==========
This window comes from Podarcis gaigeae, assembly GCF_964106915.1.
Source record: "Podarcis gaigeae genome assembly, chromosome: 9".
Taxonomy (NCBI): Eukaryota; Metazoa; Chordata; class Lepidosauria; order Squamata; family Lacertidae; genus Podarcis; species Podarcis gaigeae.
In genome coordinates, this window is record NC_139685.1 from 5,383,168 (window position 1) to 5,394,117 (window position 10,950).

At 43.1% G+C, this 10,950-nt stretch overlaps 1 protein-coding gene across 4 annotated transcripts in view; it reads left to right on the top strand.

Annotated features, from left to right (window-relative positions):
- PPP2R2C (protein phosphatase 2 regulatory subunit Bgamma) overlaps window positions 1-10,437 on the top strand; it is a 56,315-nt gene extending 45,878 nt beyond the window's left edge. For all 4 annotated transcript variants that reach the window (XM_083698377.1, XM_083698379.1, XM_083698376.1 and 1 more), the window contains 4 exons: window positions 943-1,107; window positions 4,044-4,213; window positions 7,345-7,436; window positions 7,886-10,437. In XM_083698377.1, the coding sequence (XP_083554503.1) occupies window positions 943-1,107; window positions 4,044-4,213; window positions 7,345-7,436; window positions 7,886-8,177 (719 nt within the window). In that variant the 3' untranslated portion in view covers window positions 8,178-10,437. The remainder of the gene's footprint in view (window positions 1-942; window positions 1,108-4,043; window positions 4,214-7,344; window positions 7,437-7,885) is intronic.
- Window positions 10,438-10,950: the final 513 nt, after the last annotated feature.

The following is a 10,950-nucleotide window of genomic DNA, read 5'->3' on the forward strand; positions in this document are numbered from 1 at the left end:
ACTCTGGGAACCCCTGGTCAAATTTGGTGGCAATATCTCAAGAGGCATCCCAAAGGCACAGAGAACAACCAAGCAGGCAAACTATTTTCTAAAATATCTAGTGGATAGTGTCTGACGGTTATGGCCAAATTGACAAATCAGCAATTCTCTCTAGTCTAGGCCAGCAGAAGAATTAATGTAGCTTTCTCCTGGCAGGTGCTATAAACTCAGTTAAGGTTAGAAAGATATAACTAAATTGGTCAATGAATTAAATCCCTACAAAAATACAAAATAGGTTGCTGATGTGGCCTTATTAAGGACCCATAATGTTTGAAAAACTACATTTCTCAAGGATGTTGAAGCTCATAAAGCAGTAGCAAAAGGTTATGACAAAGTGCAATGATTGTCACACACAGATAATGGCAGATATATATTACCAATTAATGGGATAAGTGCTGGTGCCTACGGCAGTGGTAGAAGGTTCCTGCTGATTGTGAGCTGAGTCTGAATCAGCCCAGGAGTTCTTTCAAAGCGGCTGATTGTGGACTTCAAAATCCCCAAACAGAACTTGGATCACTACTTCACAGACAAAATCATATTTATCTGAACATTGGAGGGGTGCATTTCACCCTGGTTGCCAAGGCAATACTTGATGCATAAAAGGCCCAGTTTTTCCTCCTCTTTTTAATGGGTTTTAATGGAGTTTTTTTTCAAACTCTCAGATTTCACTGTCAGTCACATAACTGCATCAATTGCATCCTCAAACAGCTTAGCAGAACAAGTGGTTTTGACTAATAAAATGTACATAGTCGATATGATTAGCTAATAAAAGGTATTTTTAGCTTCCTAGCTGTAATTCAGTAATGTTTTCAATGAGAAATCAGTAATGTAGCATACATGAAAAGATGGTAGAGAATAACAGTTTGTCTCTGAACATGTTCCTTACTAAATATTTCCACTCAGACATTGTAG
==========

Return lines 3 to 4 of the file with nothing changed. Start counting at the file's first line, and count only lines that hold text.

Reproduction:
Taxonomy (NCBI): Eukaryota; Metazoa; Chordata; class Lepidosauria; order Squamata; family Lacertidae; genus Podarcis; species Podarcis gaigeae.
In genome coordinates, this window is record NC_139685.1 from 5,383,168 (window position 1) to 5,394,117 (window position 10,950).